8/4/02 8:36:04 AM, Mark Wonsil <[log in to unmask]> wrote:
>So why is XML better? If one can allow people to get the same information
>from a touch-tone phone, or from a partners inventory system or a very
>up-to-date product spec while they maintain the web site, wouldn't that be
>great? While the Web is big, there's a whole other world that can leverage
>this publication of data. If one takes a higher view, one can takes
>advantage of this data using XML much more easily than trying to pull it out
>of XHTML and DIV tags. Briefly, that's it.
Here's a somewhat less pie-in-the sky real-world problem that could be handled with XML. It was
described in a post a few years back on a Usenet group. The poster was the manager of a
community-access cable TV station, and he and his staff were having to key in the program schedule
information *four* times:
* Once into a word processor for the printed schedule.
* Once into an HTML editor for the schedule on the station's website.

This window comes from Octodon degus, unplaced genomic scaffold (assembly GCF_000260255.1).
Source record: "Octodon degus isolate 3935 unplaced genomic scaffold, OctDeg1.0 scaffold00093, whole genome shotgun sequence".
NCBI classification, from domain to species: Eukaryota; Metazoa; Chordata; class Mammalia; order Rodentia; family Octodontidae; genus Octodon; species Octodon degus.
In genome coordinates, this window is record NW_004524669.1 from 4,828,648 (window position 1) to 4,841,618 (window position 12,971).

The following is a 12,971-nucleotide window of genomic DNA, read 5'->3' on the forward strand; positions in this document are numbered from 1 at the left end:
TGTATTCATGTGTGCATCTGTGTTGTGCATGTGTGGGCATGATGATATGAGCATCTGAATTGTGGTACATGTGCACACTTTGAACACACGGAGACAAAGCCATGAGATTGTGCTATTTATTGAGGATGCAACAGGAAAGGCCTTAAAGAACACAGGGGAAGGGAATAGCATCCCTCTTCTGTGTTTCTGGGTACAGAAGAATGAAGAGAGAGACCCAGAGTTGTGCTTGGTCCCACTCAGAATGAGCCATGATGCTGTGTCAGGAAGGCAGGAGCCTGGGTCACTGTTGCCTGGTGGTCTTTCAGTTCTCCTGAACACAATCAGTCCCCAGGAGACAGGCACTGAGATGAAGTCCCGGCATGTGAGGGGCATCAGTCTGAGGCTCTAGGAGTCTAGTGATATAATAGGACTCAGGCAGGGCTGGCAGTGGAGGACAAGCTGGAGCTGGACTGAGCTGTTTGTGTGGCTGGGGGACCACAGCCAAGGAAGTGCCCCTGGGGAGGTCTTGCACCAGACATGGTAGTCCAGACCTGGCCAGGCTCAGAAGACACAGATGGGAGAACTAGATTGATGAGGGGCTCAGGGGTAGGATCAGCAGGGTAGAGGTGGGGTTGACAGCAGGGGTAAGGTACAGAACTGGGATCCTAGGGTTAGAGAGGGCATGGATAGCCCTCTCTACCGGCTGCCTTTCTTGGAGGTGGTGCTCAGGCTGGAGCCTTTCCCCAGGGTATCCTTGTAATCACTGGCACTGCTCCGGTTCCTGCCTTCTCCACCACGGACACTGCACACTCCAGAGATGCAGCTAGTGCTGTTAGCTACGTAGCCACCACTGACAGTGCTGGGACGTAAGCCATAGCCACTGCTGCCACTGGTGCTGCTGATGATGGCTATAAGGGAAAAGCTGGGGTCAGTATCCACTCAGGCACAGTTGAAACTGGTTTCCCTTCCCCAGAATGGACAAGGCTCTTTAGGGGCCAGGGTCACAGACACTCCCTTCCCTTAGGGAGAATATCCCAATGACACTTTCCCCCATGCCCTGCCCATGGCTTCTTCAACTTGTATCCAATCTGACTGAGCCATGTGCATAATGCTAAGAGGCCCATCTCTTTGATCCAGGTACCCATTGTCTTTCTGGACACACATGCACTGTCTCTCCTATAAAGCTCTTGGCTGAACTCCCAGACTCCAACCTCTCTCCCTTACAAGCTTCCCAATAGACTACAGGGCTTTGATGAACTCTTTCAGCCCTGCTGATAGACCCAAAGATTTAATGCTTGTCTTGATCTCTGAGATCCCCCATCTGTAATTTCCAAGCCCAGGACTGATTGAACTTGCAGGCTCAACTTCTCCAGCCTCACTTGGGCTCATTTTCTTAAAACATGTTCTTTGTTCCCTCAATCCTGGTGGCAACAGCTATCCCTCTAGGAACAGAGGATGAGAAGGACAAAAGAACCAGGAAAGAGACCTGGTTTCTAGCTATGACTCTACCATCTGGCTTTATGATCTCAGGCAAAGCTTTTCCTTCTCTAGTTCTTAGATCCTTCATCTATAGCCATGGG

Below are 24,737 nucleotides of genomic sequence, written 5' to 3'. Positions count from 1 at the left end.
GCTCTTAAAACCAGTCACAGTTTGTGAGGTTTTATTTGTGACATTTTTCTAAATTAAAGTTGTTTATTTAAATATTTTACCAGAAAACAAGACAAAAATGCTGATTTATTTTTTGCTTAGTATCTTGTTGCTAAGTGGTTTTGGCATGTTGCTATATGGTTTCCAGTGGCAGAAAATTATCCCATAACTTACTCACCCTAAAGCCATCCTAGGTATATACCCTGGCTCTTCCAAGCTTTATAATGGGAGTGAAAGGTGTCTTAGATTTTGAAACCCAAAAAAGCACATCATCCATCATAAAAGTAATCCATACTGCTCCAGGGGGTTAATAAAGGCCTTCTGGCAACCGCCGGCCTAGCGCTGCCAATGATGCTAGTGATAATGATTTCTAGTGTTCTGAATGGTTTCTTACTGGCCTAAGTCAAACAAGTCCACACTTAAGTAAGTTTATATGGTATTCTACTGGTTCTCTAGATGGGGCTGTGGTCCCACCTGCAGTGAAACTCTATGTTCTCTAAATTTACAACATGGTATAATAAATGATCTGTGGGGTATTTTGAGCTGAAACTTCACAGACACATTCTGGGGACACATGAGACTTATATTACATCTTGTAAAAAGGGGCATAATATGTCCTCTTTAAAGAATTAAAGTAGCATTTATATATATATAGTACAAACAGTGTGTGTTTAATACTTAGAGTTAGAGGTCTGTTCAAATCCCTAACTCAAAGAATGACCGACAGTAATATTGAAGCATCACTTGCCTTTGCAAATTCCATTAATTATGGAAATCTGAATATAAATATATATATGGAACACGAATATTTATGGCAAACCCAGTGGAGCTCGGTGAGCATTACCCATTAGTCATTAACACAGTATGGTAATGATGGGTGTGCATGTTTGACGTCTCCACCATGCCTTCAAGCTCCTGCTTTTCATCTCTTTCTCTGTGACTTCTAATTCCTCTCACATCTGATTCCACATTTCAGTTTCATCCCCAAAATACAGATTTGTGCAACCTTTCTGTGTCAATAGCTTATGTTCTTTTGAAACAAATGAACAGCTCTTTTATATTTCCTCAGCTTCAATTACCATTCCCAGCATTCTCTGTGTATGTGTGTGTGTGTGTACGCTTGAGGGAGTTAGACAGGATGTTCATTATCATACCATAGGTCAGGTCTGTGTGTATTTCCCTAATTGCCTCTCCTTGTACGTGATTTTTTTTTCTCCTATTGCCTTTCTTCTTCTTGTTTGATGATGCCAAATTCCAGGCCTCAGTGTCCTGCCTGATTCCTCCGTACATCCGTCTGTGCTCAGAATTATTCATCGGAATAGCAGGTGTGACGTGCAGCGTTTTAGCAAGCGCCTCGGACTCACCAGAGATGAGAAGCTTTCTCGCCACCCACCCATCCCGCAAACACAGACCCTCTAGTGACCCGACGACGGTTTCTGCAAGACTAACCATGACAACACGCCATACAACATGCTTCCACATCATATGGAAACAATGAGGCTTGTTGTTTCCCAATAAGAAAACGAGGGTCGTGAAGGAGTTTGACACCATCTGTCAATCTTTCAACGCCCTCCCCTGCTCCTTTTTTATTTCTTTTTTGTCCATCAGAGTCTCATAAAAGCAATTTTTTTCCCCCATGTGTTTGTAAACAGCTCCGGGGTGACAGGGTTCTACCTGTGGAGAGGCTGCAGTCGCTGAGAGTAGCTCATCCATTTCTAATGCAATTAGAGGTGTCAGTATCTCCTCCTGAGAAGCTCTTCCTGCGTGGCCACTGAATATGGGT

* Once into a character generator for the "scroller" that appears on the channel in between
programs and shows upcoming programs.
* Once into the automation system that turns the tape players on at the right time.
As you might imagine, this was a lot of work and the four representations of the information
sometimes got out of sync. Now if they had been able to create the schedule as an XML document,
they could have keyed it in *once* and applied four different transformations to generate the four
different representations. The first two transformations could be done using purely general, off-
the-shelf tools. The latter two would probably have required some industry-specific tools, but
some off-the-shelf tools like XSLT could be used to convert the schedule (in the form most
convenient for the station staff) into the formats required by the specific tools.